Tag Archives: novel

It…is…finished!

2 Jun

After two months of doing nothing but writing (when not attending to life, of course), I can finally say that 85,000 words and several edits later, I have completed my first solo young adult novel – The Ordinarys. This is such an enormous accomplishment for me, who’s always had a hard time finishing anything! Oh, I’ve started many a great project, but it always seemed like something would get in the way (okay, it was usually just my own procrastination). I think the reason why this was so different is that I wrote the kind of story that I personally love to read, with the kind of romance and adventure that draws me into a story. I also let that which angers me in today’s world, such as greed and lust for power, fuel me forward through my writing. Add that to the fact that I never stopped, never missed a single day of writing, and voila – a completed novel.

Passion (+ pissed off) + perseverance = personal success!

Now it’s time to ship it off to the world of literary agents. Let the rejections (and hopefully an acceptance) commence!

Walking in This Manuscript

24 Mar

Photo courtesy of Tony Karp.*

The only thing more terrifying than attempting to write a novel is to publicly admit so.  It’s a whole new level of commitment: a cross between the kind administered by holy men of the cloth and the kind administered by strong men in white coats.  And yes, you are at once married and clinically insane.

Julia Cameron well describes the daunting challenge faced by artists who embark upon large-scale ventures.   She does so metaphorically, likening the creative journey to a tangible, physical and geographical one.

Doing any large creative work is like driving coast to coast, New York to Los Angeles.  First you must get into the car.  You must begin the trip, or you will never get there.  Even a night in New Jersey is a night across the Hudson and on your way…Rather than focus on large jumps–which may strike us as terrifying and unjumpable–we do better to focus on the first small step, and then the next small step after that.

~ Julia Cameron, Walking in this World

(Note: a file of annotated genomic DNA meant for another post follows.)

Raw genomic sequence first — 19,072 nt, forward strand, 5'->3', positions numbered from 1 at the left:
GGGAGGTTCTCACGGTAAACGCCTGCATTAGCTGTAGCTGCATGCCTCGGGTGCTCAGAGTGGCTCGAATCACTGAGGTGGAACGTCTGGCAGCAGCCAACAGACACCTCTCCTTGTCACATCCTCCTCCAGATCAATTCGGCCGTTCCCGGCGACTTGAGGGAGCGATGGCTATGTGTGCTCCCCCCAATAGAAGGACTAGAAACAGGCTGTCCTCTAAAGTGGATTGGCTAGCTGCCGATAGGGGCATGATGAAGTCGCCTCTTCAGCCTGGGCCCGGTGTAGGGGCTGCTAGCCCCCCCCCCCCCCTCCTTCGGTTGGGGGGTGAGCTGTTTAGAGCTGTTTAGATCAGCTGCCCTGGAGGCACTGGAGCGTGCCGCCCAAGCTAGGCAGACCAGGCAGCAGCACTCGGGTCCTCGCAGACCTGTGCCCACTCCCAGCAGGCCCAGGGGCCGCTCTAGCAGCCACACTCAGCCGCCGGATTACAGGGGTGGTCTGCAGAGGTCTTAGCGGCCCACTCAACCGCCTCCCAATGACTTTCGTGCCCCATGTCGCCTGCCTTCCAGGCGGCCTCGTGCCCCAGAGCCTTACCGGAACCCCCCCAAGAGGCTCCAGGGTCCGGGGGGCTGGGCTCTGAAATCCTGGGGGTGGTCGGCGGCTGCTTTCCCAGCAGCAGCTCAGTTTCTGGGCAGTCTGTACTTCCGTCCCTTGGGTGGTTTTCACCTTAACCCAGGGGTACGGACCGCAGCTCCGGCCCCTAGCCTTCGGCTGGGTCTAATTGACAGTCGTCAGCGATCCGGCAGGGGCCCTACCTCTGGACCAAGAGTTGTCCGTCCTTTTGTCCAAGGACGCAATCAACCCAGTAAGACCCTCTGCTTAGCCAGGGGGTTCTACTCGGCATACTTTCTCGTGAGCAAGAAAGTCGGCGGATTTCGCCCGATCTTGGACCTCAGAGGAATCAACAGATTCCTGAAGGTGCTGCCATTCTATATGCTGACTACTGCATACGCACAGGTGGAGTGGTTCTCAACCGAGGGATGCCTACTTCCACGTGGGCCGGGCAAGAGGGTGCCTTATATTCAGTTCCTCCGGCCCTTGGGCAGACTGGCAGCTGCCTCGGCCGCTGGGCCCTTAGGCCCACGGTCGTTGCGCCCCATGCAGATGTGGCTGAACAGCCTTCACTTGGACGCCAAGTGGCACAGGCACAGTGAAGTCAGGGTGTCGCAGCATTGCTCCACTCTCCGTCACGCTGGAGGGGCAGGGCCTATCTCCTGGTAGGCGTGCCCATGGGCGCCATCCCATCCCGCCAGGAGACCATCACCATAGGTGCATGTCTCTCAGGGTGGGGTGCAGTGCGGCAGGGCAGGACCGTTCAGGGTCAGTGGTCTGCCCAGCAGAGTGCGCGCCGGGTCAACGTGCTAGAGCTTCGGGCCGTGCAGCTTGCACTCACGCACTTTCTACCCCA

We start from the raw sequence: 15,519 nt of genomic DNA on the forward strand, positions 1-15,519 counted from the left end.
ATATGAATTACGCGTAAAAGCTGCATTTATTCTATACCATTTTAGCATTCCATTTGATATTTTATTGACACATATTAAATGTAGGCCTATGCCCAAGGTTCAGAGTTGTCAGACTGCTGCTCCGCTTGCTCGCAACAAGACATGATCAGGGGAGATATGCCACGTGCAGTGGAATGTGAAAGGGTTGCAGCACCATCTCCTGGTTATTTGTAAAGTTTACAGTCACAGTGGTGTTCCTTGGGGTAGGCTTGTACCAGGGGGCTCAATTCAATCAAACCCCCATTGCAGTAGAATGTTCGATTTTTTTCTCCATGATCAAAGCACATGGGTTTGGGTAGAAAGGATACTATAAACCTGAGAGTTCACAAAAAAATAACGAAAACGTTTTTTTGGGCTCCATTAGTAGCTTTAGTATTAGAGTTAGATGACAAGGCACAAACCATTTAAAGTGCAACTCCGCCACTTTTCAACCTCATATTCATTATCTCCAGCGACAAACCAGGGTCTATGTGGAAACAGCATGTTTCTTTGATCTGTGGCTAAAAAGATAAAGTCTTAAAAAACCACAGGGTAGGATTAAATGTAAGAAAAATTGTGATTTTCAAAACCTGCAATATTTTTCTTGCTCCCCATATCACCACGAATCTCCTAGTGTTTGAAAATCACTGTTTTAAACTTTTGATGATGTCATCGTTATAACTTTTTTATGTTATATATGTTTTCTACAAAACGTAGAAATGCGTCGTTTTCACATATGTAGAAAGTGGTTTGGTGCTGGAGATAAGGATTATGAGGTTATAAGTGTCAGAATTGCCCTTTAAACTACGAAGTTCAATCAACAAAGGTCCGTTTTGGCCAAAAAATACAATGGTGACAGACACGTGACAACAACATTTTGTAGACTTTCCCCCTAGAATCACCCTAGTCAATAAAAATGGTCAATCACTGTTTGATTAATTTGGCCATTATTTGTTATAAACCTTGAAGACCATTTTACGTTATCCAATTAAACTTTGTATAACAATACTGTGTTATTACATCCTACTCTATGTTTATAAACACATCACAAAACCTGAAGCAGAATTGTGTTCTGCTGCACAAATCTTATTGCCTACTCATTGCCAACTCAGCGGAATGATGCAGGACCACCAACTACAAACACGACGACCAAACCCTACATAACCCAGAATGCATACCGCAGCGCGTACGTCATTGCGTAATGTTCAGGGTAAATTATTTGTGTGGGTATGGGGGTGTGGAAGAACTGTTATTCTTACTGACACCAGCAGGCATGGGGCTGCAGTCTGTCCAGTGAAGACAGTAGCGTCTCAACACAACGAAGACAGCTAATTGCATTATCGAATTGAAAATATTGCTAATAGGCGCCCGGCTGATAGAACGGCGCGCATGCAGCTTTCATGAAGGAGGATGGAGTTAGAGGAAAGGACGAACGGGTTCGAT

Inspired and abetted by my runner friend, Chick Eva, I’ve charted my own course.  It starts where I am: here in Orlando.  It ends where my story ends: Richmond, Virginia.  Specifically, I picked the Robert E. Lee statue as my ending point, just to have a mental image.

I’ll be tracking my progress on dailymile.  When I setup my account, it asked what kind of exercise I would be tracking.  I was initially dismayed to find no category for custom or even other.  Then I saw the last option: WALKING.  I smiled and nodded appreciatively at my Mac screen.

For you left-brainers, here’s the math:  Each mile represents a page in this journey.  Hence the 780 miles of my walk correspond to the estimated 780 pages I have left to write.  While I’ve already written about 130 or so pages, (A) I have a lot of ground to cover in my story and (B) this number takes into account the many pages I shall write that will inevitably not make it into the final manuscript.

I even came up with a not-so-complex equation for calculating portions of a mile from actual words written, using a conversion factor of an average 225 words/page.  So if I write only 10 words (don’t laugh; sometimes this is significant progress for me), then I’ve “walked” 0.04 miles.  It’s not a lot, but it’s something.  It’s that much closer to Richmond.

Will this work?  Will it inspire me to make daily progress in my book, step by step?  Or will my well-intended motivator prove to be another unconsciously self-sabotaging expectation?  Only time will tell.  I did walk in my manuscript last night.  Not very far, mind you, but enough to get to me Orange Avenue.  Someone tell General Lee I’m on my way–one small marching step at a time.

* On a side note to this post, in searching for the perfect transcendent photo of a person on a walking road, I was instantly drawn to the one shown at top.  When I clicked over to see to whom I could ask for permission to use, it took me to a site and page called ArtMuse2.0 – Musings of a Muse.  As it turns out, the photographer artist who took the picture calls his wife, Marilyn (the one walking in the photo), his Muse.  This is what Julia Cameron calls synchronicity, the unseen hand of GOD–Good Orderly Direction and/or whatever else God means to you–guiding us to seeming coincidences.  You can see other examples of Tony Karp’s fine work at The Techno-Impressionist Museum.

%d bloggers like this: